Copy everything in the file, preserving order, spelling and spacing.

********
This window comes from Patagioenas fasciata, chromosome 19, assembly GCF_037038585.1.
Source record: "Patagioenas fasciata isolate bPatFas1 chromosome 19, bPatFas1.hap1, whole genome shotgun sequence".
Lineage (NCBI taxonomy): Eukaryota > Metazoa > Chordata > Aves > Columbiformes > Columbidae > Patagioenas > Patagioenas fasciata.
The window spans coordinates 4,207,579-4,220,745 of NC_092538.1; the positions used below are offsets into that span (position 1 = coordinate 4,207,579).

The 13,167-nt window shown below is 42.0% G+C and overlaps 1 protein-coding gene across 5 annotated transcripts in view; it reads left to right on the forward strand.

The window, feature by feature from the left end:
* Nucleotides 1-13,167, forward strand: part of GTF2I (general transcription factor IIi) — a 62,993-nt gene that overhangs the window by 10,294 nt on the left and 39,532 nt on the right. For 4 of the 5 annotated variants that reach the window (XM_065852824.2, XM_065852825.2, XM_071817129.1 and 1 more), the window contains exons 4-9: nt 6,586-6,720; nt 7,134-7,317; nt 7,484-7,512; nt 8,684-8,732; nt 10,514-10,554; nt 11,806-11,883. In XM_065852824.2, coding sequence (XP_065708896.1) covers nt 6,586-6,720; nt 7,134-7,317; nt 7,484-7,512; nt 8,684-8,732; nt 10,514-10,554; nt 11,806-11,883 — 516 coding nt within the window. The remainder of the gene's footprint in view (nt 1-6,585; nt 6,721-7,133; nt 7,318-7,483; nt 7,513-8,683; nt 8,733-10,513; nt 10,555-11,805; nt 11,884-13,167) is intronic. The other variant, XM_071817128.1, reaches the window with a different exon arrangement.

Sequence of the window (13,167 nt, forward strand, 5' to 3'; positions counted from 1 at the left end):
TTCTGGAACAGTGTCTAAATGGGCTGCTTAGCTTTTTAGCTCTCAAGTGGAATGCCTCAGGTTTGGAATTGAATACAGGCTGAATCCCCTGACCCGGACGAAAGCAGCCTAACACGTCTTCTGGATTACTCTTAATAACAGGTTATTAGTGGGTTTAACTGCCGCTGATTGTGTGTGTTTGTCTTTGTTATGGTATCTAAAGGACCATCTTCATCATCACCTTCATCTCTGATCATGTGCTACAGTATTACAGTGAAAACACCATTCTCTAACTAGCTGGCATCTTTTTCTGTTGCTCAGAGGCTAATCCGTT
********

This window comes from Patagioenas fasciata, chromosome 19, assembly GCF_037038585.1.
Source record: "Patagioenas fasciata isolate bPatFas1 chromosome 19, bPatFas1.hap1, whole genome shotgun sequence".
Lineage (NCBI taxonomy): Eukaryota > Metazoa > Chordata > Aves > Columbiformes > Columbidae > Patagioenas > Patagioenas fasciata.
The window spans coordinates 4,207,579-4,220,745 of NC_092538.1; the positions used below are offsets into that span (position 1 = coordinate 4,207,579).

The 13,167-nt window shown below is 42.0% G+C and overlaps 1 protein-coding gene across 5 annotated transcripts in view; it reads left to right on the forward strand.

The window, feature by feature from the left end:
* Nucleotides 1-13,167, forward strand: part of GTF2I (general transcription factor IIi) — a 62,993-nt gene that overhangs the window by 10,294 nt on the left and 39,532 nt on the right. For 4 of the 5 annotated variants that reach the window (XM_065852824.2, XM_065852825.2, XM_071817129.1 and 1 more), the window contains exons 4-9: nt 6,586-6,720; nt 7,134-7,317; nt 7,484-7,512; nt 8,684-8,732; nt 10,514-10,554; nt 11,806-11,883. In XM_065852824.2, coding sequence (XP_065708896.1) covers nt 6,586-6,720; nt 7,134-7,317; nt 7,484-7,512; nt 8,684-8,732; nt 10,514-10,554; nt 11,806-11,883 — 516 coding nt within the window. The remainder of the gene's footprint in view (nt 1-6,585; nt 6,721-7,133; nt 7,318-7,483; nt 7,513-8,683; nt 8,733-10,513; nt 10,555-11,805; nt 11,884-13,167) is intronic. The other variant, XM_071817128.1, reaches the window with a different exon arrangement.

Sequence of the window (13,167 nt, forward strand, 5' to 3'; positions counted from 1 at the left end):
TTCTGGAACAGTGTCTAAATGGGCTGCTTAGCTTTTTAGCTCTCAAGTGGAATGCCTCAGGTTTGGAATTGAATACAGGCTGAATCCCCTGACCCGGACGAAAGCAGCCTAACACGTCTTCTGGATTACTCTTAATAACAGGTTATTAGTGGGTTTAACTGCCGCTGATTGTGTGTGTTTGTCTTTGTTATGGTATCTAAAGGACCATCTTCATCATCACCTTCATCTCTGATCATGTGCTACAGTATTACAGTGAAAACACCATTCTCTAACTAGCTGGCATCTTTTTCTGTTGCTCAGAGGCTAATCCGTT